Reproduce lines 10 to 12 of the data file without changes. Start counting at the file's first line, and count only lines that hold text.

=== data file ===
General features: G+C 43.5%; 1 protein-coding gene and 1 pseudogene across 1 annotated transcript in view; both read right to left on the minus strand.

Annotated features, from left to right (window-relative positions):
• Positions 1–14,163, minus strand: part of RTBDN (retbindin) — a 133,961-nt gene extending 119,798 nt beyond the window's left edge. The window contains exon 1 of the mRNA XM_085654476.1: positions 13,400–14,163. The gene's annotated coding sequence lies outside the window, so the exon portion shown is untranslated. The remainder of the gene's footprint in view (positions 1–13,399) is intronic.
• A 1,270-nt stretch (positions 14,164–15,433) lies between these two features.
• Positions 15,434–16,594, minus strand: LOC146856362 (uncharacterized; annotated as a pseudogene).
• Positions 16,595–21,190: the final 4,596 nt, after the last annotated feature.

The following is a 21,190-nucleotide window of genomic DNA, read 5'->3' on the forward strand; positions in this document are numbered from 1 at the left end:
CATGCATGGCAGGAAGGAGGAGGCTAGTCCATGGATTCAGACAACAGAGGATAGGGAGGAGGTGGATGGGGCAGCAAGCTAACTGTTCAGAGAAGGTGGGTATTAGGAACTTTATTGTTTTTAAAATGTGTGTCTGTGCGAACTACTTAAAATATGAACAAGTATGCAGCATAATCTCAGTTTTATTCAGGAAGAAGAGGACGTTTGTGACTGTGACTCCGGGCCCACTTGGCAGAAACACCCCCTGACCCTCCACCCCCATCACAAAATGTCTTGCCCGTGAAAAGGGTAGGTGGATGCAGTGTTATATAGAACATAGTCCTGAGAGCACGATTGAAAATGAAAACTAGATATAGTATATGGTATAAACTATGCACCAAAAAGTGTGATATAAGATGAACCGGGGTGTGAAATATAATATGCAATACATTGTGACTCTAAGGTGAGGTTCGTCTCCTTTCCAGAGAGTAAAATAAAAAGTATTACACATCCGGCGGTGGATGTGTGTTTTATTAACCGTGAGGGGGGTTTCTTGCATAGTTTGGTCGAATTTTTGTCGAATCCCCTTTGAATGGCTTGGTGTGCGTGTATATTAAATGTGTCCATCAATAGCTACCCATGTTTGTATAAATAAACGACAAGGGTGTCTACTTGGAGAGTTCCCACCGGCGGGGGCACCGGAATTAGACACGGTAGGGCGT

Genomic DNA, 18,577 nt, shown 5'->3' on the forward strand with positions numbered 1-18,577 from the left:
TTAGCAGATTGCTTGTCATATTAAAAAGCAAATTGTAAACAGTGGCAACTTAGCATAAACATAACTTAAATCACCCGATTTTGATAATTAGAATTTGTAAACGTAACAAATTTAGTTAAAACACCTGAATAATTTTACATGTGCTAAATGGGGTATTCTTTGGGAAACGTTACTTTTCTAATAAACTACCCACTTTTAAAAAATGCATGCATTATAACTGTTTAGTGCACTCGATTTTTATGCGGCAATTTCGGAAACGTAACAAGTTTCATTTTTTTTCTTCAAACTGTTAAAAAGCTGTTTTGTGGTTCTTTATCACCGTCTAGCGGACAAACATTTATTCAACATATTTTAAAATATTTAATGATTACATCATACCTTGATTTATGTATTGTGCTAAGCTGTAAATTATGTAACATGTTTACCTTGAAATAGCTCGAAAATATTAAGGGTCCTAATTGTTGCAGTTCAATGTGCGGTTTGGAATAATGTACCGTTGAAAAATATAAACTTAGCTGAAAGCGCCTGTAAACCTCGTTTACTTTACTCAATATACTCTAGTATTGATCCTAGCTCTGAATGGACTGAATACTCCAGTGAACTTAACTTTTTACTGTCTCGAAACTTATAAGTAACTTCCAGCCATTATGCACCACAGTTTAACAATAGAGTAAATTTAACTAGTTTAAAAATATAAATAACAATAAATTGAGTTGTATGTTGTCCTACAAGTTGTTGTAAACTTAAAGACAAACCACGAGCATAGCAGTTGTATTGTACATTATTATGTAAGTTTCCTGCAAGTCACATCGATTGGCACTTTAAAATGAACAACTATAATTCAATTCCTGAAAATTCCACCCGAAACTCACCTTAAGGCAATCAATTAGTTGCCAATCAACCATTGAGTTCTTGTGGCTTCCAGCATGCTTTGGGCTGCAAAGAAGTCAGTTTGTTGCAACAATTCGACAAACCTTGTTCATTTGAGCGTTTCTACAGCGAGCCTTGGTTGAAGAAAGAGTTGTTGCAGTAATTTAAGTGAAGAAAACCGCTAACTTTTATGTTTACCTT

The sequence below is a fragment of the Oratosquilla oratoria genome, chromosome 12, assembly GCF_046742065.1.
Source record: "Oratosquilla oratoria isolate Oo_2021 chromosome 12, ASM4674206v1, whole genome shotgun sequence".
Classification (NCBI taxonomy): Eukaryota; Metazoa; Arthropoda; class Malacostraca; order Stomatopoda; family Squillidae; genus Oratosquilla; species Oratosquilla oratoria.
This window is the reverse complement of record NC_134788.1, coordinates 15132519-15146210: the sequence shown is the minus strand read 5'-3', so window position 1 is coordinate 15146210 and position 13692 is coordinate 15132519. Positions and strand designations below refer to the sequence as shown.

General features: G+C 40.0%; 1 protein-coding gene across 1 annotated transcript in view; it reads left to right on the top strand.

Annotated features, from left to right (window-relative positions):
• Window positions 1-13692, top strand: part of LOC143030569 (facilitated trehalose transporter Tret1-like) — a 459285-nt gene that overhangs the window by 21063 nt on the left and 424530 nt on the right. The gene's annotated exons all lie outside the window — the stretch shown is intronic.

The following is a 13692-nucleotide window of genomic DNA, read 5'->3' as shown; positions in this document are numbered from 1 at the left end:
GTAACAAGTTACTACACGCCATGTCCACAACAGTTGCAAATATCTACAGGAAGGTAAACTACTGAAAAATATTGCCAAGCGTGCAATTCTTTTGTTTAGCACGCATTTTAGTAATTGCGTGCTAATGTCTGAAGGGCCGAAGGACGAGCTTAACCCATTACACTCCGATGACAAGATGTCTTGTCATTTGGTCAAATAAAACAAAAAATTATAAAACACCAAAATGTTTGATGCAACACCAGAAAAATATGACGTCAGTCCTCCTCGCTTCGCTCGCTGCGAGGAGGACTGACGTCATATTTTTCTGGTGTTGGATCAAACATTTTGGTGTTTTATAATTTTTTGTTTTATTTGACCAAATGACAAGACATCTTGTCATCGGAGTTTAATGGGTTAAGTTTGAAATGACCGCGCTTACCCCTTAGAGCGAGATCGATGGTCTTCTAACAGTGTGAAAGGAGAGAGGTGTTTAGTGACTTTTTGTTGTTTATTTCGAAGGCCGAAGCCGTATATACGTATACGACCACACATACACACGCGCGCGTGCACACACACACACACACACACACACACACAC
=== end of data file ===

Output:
TTAGCAGATTGCTTGTCATATTAAAAAGCAAATTGTAAACAGTGGCAACTTAGCATAAACATAACTTAAATCACCCGATTTTGATAATTAGAATTTGTAAACGTAACAAATTTAGTTAAAACACCTGAATAATTTTACATGTGCTAAATGGGGTATTCTTTGGGAAACGTTACTTTTCTAATAAACTACCCACTTTTAAAAAATGCATGCATTATAACTGTTTAGTGCACTCGATTTTTATGCGGCAATTTCGGAAACGTAACAAGTTTCATTTTTTTTCTTCAAACTGTTAAAAAGCTGTTTTGTGGTTCTTTATCACCGTCTAGCGGACAAACATTTATTCAACATATTTTAAAATATTTAATGATTACATCATACCTTGATTTATGTATTGTGCTAAGCTGTAAATTATGTAACATGTTTACCTTGAAATAGCTCGAAAATATTAAGGGTCCTAATTGTTGCAGTTCAATGTGCGGTTTGGAATAATGTACCGTTGAAAAATATAAACTTAGCTGAAAGCGCCTGTAAACCTCGTTTACTTTACTCAATATACTCTAGTATTGATCCTAGCTCTGAATGGACTGAATACTCCAGTGAACTTAACTTTTTACTGTCTCGAAACTTATAAGTAACTTCCAGCCATTATGCACCACAGTTTAACAATAGAGTAAATTTAACTAGTTTAAAAATATAAATAACAATAAATTGAGTTGTATGTTGTCCTACAAGTTGTTGTAAACTTAAAGACAAACCACGAGCATAGCAGTTGTATTGTACATTATTATGTAAGTTTCCTGCAAGTCACATCGATTGGCACTTTAAAATGAACAACTATAATTCAATTCCTGAAAATTCCACCCGAAACTCACCTTAAGGCAATCAATTAGTTGCCAATCAACCATTGAGTTCTTGTGGCTTCCAGCATGCTTTGGGCTGCAAAGAAGTCAGTTTGTTGCAACAATTCGACAAACCTTGTTCATTTGAGCGTTTCTACAGCGAGCCTTGGTTGAAGAAAGAGTTGTTGCAGTAATTTAAGTGAAGAAAACCGCTAACTTTTATGTTTACCTT

The sequence below is a fragment of the Oratosquilla oratoria genome, chromosome 12, assembly GCF_046742065.1.
Source record: "Oratosquilla oratoria isolate Oo_2021 chromosome 12, ASM4674206v1, whole genome shotgun sequence".